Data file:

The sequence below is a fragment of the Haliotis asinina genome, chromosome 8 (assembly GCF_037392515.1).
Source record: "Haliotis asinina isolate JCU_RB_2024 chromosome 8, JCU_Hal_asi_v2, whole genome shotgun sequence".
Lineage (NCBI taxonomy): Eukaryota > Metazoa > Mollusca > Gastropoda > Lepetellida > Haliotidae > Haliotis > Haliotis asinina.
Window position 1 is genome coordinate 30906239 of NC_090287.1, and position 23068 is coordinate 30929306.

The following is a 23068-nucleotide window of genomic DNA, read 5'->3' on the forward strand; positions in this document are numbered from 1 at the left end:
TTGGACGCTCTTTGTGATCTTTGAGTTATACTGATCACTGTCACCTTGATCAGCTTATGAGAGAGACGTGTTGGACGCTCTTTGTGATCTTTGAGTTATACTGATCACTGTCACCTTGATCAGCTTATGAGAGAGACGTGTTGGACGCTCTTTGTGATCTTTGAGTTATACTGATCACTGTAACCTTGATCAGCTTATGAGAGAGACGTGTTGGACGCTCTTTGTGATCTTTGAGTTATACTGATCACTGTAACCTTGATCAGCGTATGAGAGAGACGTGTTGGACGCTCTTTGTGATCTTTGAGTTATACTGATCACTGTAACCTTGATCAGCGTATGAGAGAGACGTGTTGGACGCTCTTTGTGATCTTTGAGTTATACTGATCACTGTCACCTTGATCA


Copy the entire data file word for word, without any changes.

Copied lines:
The sequence below is a fragment of the Haliotis asinina genome, chromosome 8 (assembly GCF_037392515.1).
Source record: "Haliotis asinina isolate JCU_RB_2024 chromosome 8, JCU_Hal_asi_v2, whole genome shotgun sequence".
Lineage (NCBI taxonomy): Eukaryota > Metazoa > Mollusca > Gastropoda > Lepetellida > Haliotidae > Haliotis > Haliotis asinina.
Window position 1 is genome coordinate 30906239 of NC_090287.1, and position 23068 is coordinate 30929306.

The following is a 23068-nucleotide window of genomic DNA, read 5'->3' on the forward strand; positions in this document are numbered from 1 at the left end:
TTGGACGCTCTTTGTGATCTTTGAGTTATACTGATCACTGTCACCTTGATCAGCTTATGAGAGAGACGTGTTGGACGCTCTTTGTGATCTTTGAGTTATACTGATCACTGTCACCTTGATCAGCTTATGAGAGAGACGTGTTGGACGCTCTTTGTGATCTTTGAGTTATACTGATCACTGTAACCTTGATCAGCTTATGAGAGAGACGTGTTGGACGCTCTTTGTGATCTTTGAGTTATACTGATCACTGTAACCTTGATCAGCGTATGAGAGAGACGTGTTGGACGCTCTTTGTGATCTTTGAGTTATACTGATCACTGTAACCTTGATCAGCGTATGAGAGAGACGTGTTGGACGCTCTTTGTGATCTTTGAGTTATACTGATCACTGTCACCTTGATCA